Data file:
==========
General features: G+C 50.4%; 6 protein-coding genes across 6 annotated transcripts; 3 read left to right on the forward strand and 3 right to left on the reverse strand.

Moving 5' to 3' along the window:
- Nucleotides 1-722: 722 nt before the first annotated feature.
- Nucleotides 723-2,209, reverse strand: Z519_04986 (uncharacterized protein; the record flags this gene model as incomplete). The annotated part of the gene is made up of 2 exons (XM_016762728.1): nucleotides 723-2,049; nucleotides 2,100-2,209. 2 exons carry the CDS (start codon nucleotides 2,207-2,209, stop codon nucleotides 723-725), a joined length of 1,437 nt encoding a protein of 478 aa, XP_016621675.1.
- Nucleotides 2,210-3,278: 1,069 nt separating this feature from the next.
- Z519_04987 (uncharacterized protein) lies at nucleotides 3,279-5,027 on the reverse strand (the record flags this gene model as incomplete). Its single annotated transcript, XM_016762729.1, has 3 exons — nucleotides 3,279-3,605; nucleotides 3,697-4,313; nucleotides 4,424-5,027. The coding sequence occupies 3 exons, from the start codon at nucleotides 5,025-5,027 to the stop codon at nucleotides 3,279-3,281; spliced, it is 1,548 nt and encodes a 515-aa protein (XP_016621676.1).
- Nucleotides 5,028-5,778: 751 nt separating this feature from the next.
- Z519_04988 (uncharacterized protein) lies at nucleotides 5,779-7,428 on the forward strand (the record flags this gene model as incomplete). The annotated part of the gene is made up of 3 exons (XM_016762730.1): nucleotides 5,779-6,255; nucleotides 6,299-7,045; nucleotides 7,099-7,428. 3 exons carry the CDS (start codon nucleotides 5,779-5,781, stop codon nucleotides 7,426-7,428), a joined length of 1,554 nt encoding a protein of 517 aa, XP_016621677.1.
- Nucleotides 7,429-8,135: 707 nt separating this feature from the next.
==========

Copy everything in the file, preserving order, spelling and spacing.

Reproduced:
General features: G+C 50.4%; 6 protein-coding genes across 6 annotated transcripts; 3 read left to right on the forward strand and 3 right to left on the reverse strand.

Moving 5' to 3' along the window:
- Nucleotides 1-722: 722 nt before the first annotated feature.
- Nucleotides 723-2,209, reverse strand: Z519_04986 (uncharacterized protein; the record flags this gene model as incomplete). The annotated part of the gene is made up of 2 exons (XM_016762728.1): nucleotides 723-2,049; nucleotides 2,100-2,209. 2 exons carry the CDS (start codon nucleotides 2,207-2,209, stop codon nucleotides 723-725), a joined length of 1,437 nt encoding a protein of 478 aa, XP_016621675.1.
- Nucleotides 2,210-3,278: 1,069 nt separating this feature from the next.
- Z519_04987 (uncharacterized protein) lies at nucleotides 3,279-5,027 on the reverse strand (the record flags this gene model as incomplete). Its single annotated transcript, XM_016762729.1, has 3 exons — nucleotides 3,279-3,605; nucleotides 3,697-4,313; nucleotides 4,424-5,027. The coding sequence occupies 3 exons, from the start codon at nucleotides 5,025-5,027 to the stop codon at nucleotides 3,279-3,281; spliced, it is 1,548 nt and encodes a 515-aa protein (XP_016621676.1).
- Nucleotides 5,028-5,778: 751 nt separating this feature from the next.
- Z519_04988 (uncharacterized protein) lies at nucleotides 5,779-7,428 on the forward strand (the record flags this gene model as incomplete). The annotated part of the gene is made up of 3 exons (XM_016762730.1): nucleotides 5,779-6,255; nucleotides 6,299-7,045; nucleotides 7,099-7,428. 3 exons carry the CDS (start codon nucleotides 5,779-5,781, stop codon nucleotides 7,426-7,428), a joined length of 1,554 nt encoding a protein of 517 aa, XP_016621677.1.
- Nucleotides 7,429-8,135: 707 nt separating this feature from the next.